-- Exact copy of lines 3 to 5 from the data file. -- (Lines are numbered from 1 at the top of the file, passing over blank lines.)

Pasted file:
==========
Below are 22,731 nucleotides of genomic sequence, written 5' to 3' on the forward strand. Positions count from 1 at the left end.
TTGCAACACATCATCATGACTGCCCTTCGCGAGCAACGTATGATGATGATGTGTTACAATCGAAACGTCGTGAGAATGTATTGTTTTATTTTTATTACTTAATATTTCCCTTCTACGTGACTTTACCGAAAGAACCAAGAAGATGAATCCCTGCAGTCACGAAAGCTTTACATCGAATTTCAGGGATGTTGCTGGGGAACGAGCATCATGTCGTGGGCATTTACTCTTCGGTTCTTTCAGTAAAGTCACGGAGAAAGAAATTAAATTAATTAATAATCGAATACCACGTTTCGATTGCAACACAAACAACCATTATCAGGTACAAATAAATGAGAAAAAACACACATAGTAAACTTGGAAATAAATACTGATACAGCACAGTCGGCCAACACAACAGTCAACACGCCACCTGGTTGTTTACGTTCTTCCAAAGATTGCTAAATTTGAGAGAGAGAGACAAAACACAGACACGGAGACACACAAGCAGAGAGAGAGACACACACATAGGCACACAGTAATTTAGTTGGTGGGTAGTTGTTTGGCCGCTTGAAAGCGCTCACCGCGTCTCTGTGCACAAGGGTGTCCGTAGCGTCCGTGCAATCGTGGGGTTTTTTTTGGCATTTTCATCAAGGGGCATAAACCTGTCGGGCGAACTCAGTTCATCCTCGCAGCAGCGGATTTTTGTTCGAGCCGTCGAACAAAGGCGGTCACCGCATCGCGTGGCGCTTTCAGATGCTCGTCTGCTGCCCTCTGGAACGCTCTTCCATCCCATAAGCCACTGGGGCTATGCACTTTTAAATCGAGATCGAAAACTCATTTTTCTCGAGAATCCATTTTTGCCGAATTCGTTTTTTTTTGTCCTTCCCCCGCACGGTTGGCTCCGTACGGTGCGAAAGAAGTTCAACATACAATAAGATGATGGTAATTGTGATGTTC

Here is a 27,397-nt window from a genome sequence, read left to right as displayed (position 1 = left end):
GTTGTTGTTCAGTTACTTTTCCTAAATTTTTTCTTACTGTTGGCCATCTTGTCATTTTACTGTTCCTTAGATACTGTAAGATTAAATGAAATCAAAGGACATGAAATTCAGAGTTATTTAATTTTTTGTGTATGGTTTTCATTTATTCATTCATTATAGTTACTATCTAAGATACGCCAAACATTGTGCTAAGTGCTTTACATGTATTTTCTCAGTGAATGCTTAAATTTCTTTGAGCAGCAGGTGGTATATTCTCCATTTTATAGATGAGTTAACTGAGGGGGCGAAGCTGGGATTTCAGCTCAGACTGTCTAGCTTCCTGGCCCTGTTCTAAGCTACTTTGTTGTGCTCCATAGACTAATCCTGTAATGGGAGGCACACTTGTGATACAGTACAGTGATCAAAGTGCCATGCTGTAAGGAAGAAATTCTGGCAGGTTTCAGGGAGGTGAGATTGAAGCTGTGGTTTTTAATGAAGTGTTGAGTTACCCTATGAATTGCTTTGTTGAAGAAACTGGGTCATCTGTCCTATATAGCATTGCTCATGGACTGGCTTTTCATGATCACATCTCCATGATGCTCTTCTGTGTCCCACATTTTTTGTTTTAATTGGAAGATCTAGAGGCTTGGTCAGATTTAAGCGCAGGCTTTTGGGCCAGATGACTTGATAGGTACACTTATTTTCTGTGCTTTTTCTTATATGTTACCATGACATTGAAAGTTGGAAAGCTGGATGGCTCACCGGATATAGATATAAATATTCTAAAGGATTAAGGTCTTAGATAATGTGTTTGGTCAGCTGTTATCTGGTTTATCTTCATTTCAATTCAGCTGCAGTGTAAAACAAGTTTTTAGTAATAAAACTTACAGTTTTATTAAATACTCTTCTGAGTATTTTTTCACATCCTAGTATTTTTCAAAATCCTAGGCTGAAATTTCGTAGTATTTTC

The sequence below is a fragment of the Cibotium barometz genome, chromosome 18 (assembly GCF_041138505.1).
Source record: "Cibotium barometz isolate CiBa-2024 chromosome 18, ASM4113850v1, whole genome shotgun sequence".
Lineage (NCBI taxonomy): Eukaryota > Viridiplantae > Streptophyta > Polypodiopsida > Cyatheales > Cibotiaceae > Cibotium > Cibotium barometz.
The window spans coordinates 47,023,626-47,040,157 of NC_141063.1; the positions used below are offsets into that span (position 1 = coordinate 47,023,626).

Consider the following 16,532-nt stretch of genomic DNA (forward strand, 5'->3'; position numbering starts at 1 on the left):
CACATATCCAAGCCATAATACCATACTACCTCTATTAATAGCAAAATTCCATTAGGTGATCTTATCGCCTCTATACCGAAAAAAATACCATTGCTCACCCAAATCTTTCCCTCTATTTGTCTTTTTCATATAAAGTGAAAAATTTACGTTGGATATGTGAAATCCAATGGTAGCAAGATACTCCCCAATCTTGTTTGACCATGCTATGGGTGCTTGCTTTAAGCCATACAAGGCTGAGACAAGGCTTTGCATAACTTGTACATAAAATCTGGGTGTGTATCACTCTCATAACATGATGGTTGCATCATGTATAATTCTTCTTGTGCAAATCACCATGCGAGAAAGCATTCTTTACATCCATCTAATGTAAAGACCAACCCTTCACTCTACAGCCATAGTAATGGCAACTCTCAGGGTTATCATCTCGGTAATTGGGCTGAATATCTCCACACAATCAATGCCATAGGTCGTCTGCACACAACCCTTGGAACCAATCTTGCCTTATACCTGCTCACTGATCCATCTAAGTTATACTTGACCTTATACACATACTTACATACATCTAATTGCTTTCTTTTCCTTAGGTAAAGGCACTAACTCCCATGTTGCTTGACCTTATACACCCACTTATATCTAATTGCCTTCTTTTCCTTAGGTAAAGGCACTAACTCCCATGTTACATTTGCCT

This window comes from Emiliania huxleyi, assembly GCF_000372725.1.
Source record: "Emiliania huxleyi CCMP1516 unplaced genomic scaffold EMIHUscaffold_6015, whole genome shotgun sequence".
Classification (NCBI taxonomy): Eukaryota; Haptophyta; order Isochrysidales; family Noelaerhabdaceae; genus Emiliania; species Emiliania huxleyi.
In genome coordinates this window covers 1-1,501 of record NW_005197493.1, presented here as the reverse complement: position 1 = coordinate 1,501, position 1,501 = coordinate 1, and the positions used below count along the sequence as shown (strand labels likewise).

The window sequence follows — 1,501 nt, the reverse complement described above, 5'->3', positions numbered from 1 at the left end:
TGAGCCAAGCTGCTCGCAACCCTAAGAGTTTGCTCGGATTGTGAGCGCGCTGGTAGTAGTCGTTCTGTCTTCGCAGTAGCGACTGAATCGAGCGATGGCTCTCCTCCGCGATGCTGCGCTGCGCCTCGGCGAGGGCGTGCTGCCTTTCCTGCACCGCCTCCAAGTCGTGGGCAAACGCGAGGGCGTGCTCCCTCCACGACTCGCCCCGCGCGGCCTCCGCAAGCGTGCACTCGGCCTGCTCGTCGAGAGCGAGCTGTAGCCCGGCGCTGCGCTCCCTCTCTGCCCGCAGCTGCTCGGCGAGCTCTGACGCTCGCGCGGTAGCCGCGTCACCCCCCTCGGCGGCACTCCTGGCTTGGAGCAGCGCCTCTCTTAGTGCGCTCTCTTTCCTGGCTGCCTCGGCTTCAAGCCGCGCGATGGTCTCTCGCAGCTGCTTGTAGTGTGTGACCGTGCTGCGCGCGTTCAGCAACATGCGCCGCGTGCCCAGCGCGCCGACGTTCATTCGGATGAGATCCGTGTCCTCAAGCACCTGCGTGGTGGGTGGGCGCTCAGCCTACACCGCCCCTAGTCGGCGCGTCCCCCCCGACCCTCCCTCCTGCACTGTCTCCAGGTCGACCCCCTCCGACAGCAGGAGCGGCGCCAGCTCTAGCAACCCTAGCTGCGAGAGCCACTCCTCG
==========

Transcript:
Here is a 27,397-nt window from a genome sequence, read left to right as displayed (position 1 = left end):
GTTGTTGTTCAGTTACTTTTCCTAAATTTTTTCTTACTGTTGGCCATCTTGTCATTTTACTGTTCCTTAGATACTGTAAGATTAAATGAAATCAAAGGACATGAAATTCAGAGTTATTTAATTTTTTGTGTATGGTTTTCATTTATTCATTCATTATAGTTACTATCTAAGATACGCCAAACATTGTGCTAAGTGCTTTACATGTATTTTCTCAGTGAATGCTTAAATTTCTTTGAGCAGCAGGTGGTATATTCTCCATTTTATAGATGAGTTAACTGAGGGGGCGAAGCTGGGATTTCAGCTCAGACTGTCTAGCTTCCTGGCCCTGTTCTAAGCTACTTTGTTGTGCTCCATAGACTAATCCTGTAATGGGAGGCACACTTGTGATACAGTACAGTGATCAAAGTGCCATGCTGTAAGGAAGAAATTCTGGCAGGTTTCAGGGAGGTGAGATTGAAGCTGTGGTTTTTAATGAAGTGTTGAGTTACCCTATGAATTGCTTTGTTGAAGAAACTGGGTCATCTGTCCTATATAGCATTGCTCATGGACTGGCTTTTCATGATCACATCTCCATGATGCTCTTCTGTGTCCCACATTTTTTGTTTTAATTGGAAGATCTAGAGGCTTGGTCAGATTTAAGCGCAGGCTTTTGGGCCAGATGACTTGATAGGTACACTTATTTTCTGTGCTTTTTCTTATATGTTACCATGACATTGAAAGTTGGAAAGCTGGATGGCTCACCGGATATAGATATAAATATTCTAAAGGATTAAGGTCTTAGATAATGTGTTTGGTCAGCTGTTATCTGGTTTATCTTCATTTCAATTCAGCTGCAGTGTAAAACAAGTTTTTAGTAATAAAACTTACAGTTTTATTAAATACTCTTCTGAGTATTTTTTCACATCCTAGTATTTTTCAAAATCCTAGGCTGAAATTTCGTAGTATTTTC

The sequence below is a fragment of the Cibotium barometz genome, chromosome 18 (assembly GCF_041138505.1).